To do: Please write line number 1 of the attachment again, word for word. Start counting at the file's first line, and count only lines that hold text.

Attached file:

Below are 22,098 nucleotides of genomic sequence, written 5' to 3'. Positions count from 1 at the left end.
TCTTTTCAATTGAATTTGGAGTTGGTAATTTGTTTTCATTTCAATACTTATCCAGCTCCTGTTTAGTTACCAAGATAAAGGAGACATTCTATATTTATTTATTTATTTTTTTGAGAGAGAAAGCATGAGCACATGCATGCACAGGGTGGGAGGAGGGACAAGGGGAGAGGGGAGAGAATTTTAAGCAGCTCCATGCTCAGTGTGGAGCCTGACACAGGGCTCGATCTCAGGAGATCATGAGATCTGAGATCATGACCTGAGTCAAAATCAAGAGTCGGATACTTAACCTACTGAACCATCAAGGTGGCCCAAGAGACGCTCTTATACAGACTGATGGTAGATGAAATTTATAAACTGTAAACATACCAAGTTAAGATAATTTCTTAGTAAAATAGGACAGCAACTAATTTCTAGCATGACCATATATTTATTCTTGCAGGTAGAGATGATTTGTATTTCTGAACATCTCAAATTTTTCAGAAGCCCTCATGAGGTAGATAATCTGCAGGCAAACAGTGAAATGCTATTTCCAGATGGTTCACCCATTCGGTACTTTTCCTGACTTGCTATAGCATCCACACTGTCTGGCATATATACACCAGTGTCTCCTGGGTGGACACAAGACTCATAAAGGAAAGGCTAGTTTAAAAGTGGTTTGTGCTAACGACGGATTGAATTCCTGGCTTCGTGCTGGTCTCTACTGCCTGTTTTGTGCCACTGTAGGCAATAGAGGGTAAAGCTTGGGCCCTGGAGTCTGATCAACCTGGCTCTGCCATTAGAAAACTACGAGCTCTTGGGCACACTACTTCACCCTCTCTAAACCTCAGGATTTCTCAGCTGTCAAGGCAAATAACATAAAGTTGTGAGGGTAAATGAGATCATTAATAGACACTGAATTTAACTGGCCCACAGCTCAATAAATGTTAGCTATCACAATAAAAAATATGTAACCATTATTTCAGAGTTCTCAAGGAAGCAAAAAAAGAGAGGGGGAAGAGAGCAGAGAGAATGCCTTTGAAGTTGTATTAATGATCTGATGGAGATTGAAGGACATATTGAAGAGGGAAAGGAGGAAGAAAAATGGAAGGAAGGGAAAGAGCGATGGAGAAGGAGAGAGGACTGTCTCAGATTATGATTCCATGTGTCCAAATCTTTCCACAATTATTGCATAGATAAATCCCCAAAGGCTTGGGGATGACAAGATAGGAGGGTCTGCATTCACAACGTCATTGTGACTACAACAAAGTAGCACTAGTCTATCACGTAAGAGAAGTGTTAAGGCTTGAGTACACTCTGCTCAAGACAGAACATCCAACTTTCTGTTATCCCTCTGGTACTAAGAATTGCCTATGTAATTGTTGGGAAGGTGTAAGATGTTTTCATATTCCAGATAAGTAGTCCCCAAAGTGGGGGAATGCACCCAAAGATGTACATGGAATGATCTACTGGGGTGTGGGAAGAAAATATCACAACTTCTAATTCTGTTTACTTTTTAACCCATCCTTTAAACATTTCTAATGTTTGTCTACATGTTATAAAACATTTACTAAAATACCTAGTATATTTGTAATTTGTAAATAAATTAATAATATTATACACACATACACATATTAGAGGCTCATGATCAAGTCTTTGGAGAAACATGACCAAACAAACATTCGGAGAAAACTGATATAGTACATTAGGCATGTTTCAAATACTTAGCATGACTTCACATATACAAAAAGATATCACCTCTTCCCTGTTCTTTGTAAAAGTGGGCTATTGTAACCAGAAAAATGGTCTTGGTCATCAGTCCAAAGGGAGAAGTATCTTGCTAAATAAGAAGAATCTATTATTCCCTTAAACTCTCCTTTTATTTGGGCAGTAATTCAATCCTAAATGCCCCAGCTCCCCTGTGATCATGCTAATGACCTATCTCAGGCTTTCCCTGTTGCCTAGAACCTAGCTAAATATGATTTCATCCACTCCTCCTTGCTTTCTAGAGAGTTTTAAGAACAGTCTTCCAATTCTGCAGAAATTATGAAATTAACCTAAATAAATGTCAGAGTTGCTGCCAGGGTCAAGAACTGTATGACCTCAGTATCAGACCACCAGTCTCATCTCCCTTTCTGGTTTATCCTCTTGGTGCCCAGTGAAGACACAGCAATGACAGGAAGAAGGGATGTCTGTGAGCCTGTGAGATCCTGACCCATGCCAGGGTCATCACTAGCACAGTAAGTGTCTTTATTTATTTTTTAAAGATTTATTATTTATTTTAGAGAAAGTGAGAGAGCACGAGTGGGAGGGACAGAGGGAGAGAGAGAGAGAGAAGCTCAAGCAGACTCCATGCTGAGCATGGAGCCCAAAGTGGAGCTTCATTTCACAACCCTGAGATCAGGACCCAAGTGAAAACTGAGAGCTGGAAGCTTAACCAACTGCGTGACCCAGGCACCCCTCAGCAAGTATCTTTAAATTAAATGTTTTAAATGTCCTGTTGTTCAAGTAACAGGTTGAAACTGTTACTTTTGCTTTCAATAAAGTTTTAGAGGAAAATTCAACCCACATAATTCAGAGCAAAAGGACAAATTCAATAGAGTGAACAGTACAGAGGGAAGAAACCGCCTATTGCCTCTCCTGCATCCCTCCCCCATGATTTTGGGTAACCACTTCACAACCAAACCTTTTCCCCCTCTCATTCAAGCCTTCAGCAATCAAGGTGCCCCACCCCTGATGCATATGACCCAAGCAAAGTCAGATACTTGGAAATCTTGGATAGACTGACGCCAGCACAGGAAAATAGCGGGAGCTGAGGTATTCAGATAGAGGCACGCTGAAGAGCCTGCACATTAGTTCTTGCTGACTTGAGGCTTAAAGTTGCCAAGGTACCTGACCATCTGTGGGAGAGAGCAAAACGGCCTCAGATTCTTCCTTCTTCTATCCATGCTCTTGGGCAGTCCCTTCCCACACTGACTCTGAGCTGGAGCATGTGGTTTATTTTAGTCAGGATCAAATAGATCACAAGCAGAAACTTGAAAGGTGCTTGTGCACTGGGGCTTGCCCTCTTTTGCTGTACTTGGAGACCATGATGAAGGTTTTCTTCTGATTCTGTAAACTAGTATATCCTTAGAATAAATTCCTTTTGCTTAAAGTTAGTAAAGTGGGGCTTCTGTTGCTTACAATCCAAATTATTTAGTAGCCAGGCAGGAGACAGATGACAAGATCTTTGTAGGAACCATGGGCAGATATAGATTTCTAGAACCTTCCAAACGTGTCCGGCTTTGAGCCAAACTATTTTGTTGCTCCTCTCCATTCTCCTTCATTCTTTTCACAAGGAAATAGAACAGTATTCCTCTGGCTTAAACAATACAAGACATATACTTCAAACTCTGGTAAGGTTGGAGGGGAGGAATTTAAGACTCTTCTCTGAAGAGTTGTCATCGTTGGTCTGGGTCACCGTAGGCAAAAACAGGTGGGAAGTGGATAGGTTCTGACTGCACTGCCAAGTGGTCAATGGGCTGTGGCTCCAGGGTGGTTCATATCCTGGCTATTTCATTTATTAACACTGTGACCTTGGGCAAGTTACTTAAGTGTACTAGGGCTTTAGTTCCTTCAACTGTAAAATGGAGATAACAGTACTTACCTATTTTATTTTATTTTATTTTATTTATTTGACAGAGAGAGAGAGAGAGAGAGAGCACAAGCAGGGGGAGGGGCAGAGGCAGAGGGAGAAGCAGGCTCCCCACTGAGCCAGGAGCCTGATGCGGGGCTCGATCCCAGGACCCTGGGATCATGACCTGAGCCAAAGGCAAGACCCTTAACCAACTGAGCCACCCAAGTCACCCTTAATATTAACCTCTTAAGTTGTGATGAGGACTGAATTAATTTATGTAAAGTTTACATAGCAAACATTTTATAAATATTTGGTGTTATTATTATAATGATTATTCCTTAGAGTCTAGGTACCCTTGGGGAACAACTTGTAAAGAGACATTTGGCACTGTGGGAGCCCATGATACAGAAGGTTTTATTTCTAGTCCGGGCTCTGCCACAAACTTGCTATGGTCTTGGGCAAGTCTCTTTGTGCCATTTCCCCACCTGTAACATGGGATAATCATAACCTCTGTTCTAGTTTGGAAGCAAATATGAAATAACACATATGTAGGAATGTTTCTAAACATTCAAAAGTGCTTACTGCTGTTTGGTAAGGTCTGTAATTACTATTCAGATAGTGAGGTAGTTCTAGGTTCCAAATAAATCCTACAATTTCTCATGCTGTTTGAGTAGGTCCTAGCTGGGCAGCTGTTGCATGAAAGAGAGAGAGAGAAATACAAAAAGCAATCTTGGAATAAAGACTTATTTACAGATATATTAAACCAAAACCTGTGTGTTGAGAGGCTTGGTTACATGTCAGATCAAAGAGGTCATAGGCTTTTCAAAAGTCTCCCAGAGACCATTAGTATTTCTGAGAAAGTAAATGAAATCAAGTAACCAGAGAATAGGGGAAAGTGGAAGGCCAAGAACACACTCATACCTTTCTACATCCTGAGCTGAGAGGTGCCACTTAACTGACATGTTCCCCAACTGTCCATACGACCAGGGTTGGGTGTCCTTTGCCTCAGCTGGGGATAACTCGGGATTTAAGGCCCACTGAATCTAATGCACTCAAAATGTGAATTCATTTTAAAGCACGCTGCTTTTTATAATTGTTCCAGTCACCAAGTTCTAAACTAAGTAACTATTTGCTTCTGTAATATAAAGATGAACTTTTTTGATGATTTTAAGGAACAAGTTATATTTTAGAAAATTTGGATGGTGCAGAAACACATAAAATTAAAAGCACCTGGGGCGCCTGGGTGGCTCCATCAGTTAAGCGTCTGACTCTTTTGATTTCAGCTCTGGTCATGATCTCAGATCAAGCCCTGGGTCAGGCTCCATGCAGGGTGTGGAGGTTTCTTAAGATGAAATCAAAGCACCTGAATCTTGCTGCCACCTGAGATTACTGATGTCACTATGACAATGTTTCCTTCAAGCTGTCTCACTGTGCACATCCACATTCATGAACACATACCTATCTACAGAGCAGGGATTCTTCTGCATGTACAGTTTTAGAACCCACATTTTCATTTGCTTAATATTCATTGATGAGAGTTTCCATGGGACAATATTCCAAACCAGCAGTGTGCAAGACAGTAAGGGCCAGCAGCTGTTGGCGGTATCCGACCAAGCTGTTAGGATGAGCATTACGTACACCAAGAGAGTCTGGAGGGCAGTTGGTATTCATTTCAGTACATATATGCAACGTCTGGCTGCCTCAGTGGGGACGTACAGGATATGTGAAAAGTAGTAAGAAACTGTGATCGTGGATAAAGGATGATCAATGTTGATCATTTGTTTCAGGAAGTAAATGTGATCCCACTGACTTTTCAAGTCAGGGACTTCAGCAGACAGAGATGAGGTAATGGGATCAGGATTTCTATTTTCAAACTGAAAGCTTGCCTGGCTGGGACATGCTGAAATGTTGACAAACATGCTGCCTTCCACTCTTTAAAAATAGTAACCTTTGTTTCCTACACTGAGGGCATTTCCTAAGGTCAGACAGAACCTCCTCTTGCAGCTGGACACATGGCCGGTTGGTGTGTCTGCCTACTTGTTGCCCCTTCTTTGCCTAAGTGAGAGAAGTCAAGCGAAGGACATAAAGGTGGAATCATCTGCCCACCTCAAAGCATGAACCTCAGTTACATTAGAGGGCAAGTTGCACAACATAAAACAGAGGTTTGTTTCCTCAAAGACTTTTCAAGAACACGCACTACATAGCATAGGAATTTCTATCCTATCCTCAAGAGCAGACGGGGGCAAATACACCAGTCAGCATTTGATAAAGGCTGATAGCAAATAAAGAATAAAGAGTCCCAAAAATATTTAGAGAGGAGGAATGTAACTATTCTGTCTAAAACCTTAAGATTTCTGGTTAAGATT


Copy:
Below are 22,098 nucleotides of genomic sequence, written 5' to 3'. Positions count from 1 at the left end.